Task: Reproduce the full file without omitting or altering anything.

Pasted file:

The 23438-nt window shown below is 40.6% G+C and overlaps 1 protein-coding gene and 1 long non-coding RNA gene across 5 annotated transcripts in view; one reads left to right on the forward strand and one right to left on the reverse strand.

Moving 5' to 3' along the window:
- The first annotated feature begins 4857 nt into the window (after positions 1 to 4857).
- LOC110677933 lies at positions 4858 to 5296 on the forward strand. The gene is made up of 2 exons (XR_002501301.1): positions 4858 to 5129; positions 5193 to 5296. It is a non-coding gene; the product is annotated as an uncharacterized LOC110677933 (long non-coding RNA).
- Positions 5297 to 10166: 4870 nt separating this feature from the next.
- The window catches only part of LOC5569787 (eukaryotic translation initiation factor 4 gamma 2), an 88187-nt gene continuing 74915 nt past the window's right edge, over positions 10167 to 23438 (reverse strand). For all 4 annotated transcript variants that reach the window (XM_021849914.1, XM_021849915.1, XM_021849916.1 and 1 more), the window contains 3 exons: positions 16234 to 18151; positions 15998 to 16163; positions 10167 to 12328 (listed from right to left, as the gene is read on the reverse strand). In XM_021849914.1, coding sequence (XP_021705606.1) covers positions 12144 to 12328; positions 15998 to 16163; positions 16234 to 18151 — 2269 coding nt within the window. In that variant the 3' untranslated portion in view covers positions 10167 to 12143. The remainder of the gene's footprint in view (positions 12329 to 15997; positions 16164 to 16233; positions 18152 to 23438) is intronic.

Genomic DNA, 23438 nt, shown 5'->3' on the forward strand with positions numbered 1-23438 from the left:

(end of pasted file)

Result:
The 23438-nt window shown below is 40.6% G+C and overlaps 1 protein-coding gene and 1 long non-coding RNA gene across 5 annotated transcripts in view; one reads left to right on the forward strand and one right to left on the reverse strand.

Moving 5' to 3' along the window:
- The first annotated feature begins 4857 nt into the window (after positions 1 to 4857).
- LOC110677933 lies at positions 4858 to 5296 on the forward strand. The gene is made up of 2 exons (XR_002501301.1): positions 4858 to 5129; positions 5193 to 5296. It is a non-coding gene; the product is annotated as an uncharacterized LOC110677933 (long non-coding RNA).
- Positions 5297 to 10166: 4870 nt separating this feature from the next.
- The window catches only part of LOC5569787 (eukaryotic translation initiation factor 4 gamma 2), an 88187-nt gene continuing 74915 nt past the window's right edge, over positions 10167 to 23438 (reverse strand). For all 4 annotated transcript variants that reach the window (XM_021849914.1, XM_021849915.1, XM_021849916.1 and 1 more), the window contains 3 exons: positions 16234 to 18151; positions 15998 to 16163; positions 10167 to 12328 (listed from right to left, as the gene is read on the reverse strand). In XM_021849914.1, coding sequence (XP_021705606.1) covers positions 12144 to 12328; positions 15998 to 16163; positions 16234 to 18151 — 2269 coding nt within the window. In that variant the 3' untranslated portion in view covers positions 10167 to 12143. The remainder of the gene's footprint in view (positions 12329 to 15997; positions 16164 to 16233; positions 18152 to 23438) is intronic.

Genomic DNA, 23438 nt, shown 5'->3' on the forward strand with positions numbered 1-23438 from the left: